Leaders from across the Americas launched talks here Saturday on expanding trade as the United States came under strong pressure to let Cuba attend future summits.
Colombian President Juan Manuel Santos, host of the Summit of the Americas, said Saturday it would be "unacceptable" to keep Cuba out of the next gathering.
"The isolation, the indifference has shown its ineffectiveness. In today's world, there is no justification for this anachronism," he added.
Cuba has never taken part in a Summit of the Americas, a regular meeting sponsored by the Organization of American States (OAS).
Washington argues that communist-ruled Cuba is ineligible to attend because it lacks democratic credentials and does not "respect the human rights of the Cuban people."
Cuba was expelled from the OAS in 1962 at the height of the Cold War. The expulsion was rescinded in 2009, but Cuba has refused to return to the US-based organization.
Ecuadoran President Rafael Correa is boycotting the summit because of the exclusion of Cuba, one of its allies and the Americas' only one-party Communist state.
Saturday, an alliance of left-leaning Latin American countries known as ALBA announced here that its members would not take part in any future summits of the Americas if Cuba was kept out.
"We express our decision not to take part in future Summits of the Americas without the presence of Cuba," ALBA, which groups Venezuela, Ecuador, Bolivia, Nicaragua, Cuba, Antigua and Barbuda and Saint Vincent and the Grenadines, said in a statement.
It also demanded an immediate end to Washington's 50-year-old "inhuman economic, trade and financial embargo against Cuba" and urged regional countries "to continue to maintain its united solidarity in favor of Cuba's admission to the summit".
The two-day summit formally opened earlier Saturday under tight security in this Colombian Caribbean resort city, attended by US President Barack Obama and 30 other democratically elected leaders of the Western Hemisphere.
"It is remarkable to see the changes that have been taking place in a relatively short period of time in Latin, Central America and in the Caribbean," the US leader said at a business forum ahead of the summit. "We've seen enormous progress.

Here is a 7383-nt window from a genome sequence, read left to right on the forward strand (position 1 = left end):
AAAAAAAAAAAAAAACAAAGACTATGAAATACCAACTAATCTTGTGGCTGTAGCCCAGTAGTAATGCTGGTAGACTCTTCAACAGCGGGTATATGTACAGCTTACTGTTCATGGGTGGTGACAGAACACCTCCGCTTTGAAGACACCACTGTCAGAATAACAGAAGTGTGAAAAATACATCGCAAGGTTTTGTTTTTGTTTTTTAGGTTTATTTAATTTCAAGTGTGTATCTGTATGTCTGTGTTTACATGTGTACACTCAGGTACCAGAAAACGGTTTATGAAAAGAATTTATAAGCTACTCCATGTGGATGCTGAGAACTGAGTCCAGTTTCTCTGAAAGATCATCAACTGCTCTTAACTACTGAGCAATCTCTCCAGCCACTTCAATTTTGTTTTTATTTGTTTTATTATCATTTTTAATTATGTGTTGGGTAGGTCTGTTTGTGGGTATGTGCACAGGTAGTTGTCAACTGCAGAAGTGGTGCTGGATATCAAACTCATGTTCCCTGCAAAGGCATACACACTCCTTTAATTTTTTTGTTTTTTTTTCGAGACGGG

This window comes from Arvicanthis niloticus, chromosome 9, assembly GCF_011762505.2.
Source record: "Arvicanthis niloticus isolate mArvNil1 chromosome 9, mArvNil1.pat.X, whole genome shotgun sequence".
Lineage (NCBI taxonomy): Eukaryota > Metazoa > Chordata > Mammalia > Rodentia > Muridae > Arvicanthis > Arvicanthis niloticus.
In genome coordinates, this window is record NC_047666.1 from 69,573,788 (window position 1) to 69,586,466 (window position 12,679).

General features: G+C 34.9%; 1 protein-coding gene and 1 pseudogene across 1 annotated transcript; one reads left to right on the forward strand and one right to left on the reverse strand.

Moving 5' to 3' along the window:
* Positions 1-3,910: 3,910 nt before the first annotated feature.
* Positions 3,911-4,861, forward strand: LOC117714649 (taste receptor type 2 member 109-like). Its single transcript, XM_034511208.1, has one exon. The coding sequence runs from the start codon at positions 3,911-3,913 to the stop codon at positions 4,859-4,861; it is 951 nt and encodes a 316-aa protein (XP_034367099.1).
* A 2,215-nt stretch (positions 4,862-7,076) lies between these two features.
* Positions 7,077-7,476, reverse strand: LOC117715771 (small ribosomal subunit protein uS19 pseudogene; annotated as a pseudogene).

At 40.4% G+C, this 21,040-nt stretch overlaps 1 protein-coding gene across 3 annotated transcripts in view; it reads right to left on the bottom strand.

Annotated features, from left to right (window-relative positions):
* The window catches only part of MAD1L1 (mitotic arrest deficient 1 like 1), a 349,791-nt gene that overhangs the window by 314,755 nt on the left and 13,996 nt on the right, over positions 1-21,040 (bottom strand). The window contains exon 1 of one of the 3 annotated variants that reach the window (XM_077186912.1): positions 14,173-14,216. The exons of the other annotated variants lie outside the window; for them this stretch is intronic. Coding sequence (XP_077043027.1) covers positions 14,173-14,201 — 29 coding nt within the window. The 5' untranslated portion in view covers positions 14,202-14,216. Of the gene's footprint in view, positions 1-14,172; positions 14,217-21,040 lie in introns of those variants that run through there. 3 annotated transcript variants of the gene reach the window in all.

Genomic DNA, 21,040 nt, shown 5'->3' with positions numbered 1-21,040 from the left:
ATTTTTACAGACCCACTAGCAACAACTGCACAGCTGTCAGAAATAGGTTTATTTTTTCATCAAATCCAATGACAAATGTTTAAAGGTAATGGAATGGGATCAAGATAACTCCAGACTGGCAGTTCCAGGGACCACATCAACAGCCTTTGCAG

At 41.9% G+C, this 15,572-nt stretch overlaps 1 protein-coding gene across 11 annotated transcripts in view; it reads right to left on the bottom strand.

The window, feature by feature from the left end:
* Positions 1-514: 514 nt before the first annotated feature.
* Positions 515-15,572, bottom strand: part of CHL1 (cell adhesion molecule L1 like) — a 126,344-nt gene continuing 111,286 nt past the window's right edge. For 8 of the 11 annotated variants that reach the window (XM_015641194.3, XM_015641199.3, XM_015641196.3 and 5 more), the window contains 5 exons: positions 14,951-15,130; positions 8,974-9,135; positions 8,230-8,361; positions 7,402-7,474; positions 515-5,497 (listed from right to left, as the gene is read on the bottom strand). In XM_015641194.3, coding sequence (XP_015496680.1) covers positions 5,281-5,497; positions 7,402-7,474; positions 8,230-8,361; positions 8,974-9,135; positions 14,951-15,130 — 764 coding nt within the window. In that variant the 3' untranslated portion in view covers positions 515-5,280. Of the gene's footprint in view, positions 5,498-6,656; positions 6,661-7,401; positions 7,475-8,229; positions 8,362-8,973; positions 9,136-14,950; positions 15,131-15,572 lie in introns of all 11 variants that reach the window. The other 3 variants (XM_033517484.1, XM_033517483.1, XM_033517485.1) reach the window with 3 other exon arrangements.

But Brazilian President Dilma Rousseff, speaking at the same forum, urged Obama to treat Latin America as an equal.
"In Latin America, we have a huge space to make our relationship one of partnership, but partnership between equals," said Rousseff, whose country has gained mounting international clout as the world's sixth largest economy and Latin America's dominant power.
"This is a very relevant factor between the most developed country of the region and Latin American countries," she added, in veiled criticism of Washington's past dealings with an area it used to view as its own back yard.
Acknowledging the region's growing assertiveness and independence, Obama said in response: "I think often times in the press the focus is on controversies. Sometime those controversies date back to before I was born ... to the 1950's ... Yankees and the Cold War, and this and that.
"That is not the world in which we are living today," the US leader said. "My hope is that we all recognize this enormous opportunity that we have."
In addition to Cuba, many Latin American leaders sought to focus on the pros and cons of drug legalization.
The devastating effects of illegal drug trafficking is of particular concern to Central American leaders.
The US war on drugs has left 50,000 dead in five years in Mexico and 20,000 in Central America last year, in addition to tens of thousands of fatalities in other countries of the region.
Several Central American leaders met here on the sidelines of the summit to discuss Guatemala's proposal to consider legalizing street drug consumption. But they failed to reach consensus.
Guatemalan President Otto Perez insisted that his idea remained very much alive and voiced hope it would be taken up at a private meeting of hemispheric leaders.
Speaking at the business forum, Obama meanwhile said he favored a debate on the issue. On Friday, he said he opposed decriminalization or legalization of drugs.
"I think it is a valuable agenda to have a conversation whether the laws in place are laws that are doing more harm than good in certain places," the US leader said Saturday.
Venezuelan President Hugo Chavez, who is suffering from cancer, did not make the trip to Cartagena on the advice of his doctors. He was to travel to Cuba for further radiation therapy to treat a recurrence of cancer, according to his foreign minister Nicolas Maduro.